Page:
Vision deficits in adults with down syndrome

Sharon J. Krinsky-McHale, Wayne Silverman, James Gordon, Darlynne A. Devenny, Nancy Oley, Israel Abramov

Research output: Contribution to journalArticlepeer-review

22 Scopus citations


Background: In individuals with Down syndrome, virtually all structures of the eye have some abnormality, which likely diminishes vision. We examined basic vision functions in adults with Down syndrome. Materials and Methods: Participants completed a battery of psychophysical tests that probed a comprehensive array of visual functions. The performance of adults with Down syndrome was compared with younger and older adults without intellectual disability. Results: Adults with Down syndrome had significant vision deficits, reduced sensitivity across spatial frequencies and temporal modulation rates, reduced stereopsis, impaired vernier acuity and anomalies in colour discrimination. The pattern of deficits observed was similar to those seen by researchers examining adults with Alzheimer's disease. Conclusions: Our findings suggest that a common mechanism may be responsible for the pattern of deficits observed, possibly the presence of Alzheimer's disease neuropathology in the visual association cortex. We also showed that individuals with mild to moderate intellectual disability are capable of participating in studies employing state-of-the-art psychophysical procedures. This has wider implications in terms of their ability to participate in research that use similar techniques.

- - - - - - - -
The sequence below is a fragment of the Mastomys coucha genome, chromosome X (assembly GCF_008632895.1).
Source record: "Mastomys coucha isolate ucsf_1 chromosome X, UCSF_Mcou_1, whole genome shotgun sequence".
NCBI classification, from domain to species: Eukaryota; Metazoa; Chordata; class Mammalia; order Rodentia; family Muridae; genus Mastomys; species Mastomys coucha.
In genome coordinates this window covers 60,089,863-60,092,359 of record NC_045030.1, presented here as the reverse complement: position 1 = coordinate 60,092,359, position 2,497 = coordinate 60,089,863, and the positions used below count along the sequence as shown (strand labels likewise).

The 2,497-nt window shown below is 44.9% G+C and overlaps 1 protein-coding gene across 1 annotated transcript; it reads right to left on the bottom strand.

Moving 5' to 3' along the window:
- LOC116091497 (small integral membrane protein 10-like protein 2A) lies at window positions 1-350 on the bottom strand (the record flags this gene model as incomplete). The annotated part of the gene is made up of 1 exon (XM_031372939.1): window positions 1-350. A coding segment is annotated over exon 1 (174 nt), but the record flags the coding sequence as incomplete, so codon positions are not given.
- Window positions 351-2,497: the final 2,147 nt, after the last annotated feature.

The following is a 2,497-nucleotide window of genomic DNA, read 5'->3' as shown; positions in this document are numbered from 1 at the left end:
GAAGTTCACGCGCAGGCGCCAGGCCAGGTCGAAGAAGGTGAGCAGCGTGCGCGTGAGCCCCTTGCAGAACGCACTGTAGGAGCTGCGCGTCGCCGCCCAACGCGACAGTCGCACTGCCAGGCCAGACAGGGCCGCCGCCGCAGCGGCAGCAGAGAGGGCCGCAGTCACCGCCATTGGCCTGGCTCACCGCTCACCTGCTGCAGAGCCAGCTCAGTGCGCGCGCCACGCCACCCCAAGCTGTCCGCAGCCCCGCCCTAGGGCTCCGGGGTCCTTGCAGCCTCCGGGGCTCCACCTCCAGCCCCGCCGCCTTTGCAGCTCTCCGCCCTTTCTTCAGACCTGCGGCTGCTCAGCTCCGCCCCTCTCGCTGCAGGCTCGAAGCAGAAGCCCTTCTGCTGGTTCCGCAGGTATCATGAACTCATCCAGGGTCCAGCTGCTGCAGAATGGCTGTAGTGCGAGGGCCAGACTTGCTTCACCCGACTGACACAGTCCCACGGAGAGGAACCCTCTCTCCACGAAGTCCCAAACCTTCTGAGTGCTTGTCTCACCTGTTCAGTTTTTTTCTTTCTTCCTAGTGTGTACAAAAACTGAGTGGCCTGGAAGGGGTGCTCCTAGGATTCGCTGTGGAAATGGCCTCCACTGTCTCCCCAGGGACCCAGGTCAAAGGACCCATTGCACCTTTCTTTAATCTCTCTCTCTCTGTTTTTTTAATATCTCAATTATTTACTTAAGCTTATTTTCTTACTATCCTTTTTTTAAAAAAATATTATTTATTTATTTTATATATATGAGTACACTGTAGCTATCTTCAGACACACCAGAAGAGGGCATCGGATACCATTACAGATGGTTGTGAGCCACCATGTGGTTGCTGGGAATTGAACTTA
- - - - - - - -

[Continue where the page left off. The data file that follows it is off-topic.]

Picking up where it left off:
Original languageEnglish (US)
Pages (from-to)247-263
Number of pages17
JournalJournal of Applied Research in Intellectual Disabilities
Issue number3
StatePublished - May 2014
Externally publishedYes


  • Ageing
  • Alzheimer's disease
  • Down syndrome
  • Intellectual disability
  • Vision
  • Vision deficits

ASJC Scopus subject areas

  • Education
  • Developmental and Educational Psychology


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